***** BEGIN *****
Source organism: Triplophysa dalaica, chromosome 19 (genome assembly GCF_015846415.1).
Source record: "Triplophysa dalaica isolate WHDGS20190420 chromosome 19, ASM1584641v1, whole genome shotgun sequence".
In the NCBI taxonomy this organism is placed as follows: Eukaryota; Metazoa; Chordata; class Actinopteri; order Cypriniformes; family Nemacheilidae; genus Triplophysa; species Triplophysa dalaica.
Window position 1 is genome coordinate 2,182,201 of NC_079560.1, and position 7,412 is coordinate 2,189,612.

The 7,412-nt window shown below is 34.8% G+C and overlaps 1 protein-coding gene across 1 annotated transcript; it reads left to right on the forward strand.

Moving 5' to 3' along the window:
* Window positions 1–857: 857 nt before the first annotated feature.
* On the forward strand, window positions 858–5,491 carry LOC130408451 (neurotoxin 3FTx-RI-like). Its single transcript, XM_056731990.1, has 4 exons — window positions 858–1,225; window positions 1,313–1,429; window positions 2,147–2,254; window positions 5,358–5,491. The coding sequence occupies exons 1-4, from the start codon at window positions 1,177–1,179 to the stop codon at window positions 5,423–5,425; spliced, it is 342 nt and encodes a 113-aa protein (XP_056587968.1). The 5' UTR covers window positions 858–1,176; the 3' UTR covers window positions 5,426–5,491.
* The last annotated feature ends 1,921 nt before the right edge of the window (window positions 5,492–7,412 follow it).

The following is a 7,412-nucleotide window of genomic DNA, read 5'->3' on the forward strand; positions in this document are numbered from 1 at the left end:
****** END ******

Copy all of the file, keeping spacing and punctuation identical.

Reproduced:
Source organism: Triplophysa dalaica, chromosome 19 (genome assembly GCF_015846415.1).
Source record: "Triplophysa dalaica isolate WHDGS20190420 chromosome 19, ASM1584641v1, whole genome shotgun sequence".
In the NCBI taxonomy this organism is placed as follows: Eukaryota; Metazoa; Chordata; class Actinopteri; order Cypriniformes; family Nemacheilidae; genus Triplophysa; species Triplophysa dalaica.
Window position 1 is genome coordinate 2,182,201 of NC_079560.1, and position 7,412 is coordinate 2,189,612.

The 7,412-nt window shown below is 34.8% G+C and overlaps 1 protein-coding gene across 1 annotated transcript; it reads left to right on the forward strand.

Moving 5' to 3' along the window:
* Window positions 1–857: 857 nt before the first annotated feature.
* On the forward strand, window positions 858–5,491 carry LOC130408451 (neurotoxin 3FTx-RI-like). Its single transcript, XM_056731990.1, has 4 exons — window positions 858–1,225; window positions 1,313–1,429; window positions 2,147–2,254; window positions 5,358–5,491. The coding sequence occupies exons 1-4, from the start codon at window positions 1,177–1,179 to the stop codon at window positions 5,423–5,425; spliced, it is 342 nt and encodes a 113-aa protein (XP_056587968.1). The 5' UTR covers window positions 858–1,176; the 3' UTR covers window positions 5,426–5,491.
* The last annotated feature ends 1,921 nt before the right edge of the window (window positions 5,492–7,412 follow it).

The following is a 7,412-nucleotide window of genomic DNA, read 5'->3' on the forward strand; positions in this document are numbered from 1 at the left end: